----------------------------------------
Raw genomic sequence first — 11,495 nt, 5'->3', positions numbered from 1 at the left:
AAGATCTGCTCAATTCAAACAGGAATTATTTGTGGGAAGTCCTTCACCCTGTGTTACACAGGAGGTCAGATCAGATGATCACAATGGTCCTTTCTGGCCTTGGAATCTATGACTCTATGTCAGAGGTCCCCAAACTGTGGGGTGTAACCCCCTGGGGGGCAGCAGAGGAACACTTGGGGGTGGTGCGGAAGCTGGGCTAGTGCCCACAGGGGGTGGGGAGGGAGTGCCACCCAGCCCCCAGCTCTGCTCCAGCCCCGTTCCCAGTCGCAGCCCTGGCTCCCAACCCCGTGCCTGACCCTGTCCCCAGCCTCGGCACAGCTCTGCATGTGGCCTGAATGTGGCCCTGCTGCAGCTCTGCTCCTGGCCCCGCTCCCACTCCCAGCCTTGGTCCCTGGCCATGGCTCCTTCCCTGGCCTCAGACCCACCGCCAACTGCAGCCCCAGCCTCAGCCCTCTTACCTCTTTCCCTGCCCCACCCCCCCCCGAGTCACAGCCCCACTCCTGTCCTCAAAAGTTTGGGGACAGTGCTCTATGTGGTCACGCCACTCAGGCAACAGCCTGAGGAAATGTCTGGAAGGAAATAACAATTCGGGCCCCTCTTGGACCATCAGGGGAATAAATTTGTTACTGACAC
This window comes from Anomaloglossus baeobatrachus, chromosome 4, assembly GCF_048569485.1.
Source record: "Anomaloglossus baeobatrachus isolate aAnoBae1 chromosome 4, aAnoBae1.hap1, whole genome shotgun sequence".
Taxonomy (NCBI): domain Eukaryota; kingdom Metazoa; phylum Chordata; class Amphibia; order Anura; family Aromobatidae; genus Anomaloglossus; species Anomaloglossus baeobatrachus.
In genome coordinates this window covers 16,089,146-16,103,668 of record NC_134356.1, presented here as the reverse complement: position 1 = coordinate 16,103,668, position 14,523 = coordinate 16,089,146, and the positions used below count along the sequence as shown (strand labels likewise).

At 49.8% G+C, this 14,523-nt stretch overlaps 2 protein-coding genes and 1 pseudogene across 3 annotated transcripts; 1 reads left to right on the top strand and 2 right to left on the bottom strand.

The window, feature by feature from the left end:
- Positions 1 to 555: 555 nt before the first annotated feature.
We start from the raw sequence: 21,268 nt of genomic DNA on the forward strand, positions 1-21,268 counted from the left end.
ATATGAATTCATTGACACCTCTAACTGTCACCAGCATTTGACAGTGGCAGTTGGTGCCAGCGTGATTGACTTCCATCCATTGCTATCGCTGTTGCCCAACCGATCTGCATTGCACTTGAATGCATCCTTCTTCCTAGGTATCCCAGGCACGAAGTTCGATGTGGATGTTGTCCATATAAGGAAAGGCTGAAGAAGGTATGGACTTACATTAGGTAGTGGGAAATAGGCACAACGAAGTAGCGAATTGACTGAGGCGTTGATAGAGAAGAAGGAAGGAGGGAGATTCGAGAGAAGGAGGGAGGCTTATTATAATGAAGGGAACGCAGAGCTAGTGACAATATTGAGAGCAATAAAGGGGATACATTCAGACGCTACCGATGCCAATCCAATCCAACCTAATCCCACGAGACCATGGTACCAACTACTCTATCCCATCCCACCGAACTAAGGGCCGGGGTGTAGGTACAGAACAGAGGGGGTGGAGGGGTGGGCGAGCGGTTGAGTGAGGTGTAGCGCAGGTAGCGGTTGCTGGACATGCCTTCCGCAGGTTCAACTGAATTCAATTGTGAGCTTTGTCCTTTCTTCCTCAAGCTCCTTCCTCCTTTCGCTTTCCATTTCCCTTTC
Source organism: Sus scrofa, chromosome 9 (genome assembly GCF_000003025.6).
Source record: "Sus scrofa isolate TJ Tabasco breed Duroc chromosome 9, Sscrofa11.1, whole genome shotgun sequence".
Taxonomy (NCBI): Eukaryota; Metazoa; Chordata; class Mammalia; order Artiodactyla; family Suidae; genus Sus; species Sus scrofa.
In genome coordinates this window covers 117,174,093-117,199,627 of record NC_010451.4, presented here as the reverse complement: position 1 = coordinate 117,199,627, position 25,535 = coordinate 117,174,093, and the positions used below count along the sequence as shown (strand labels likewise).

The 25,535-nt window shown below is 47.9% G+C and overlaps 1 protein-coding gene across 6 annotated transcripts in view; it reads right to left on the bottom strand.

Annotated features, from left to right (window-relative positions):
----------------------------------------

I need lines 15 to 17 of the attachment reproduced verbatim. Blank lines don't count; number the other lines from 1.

In genome coordinates this window covers 117,174,093-117,199,627 of record NC_010451.4, presented here as the reverse complement: position 1 = coordinate 117,199,627, position 25,535 = coordinate 117,174,093, and the positions used below count along the sequence as shown (strand labels likewise).

The 25,535-nt window shown below is 47.9% G+C and overlaps 1 protein-coding gene across 6 annotated transcripts in view; it reads right to left on the bottom strand.

Annotated features, from left to right (window-relative positions):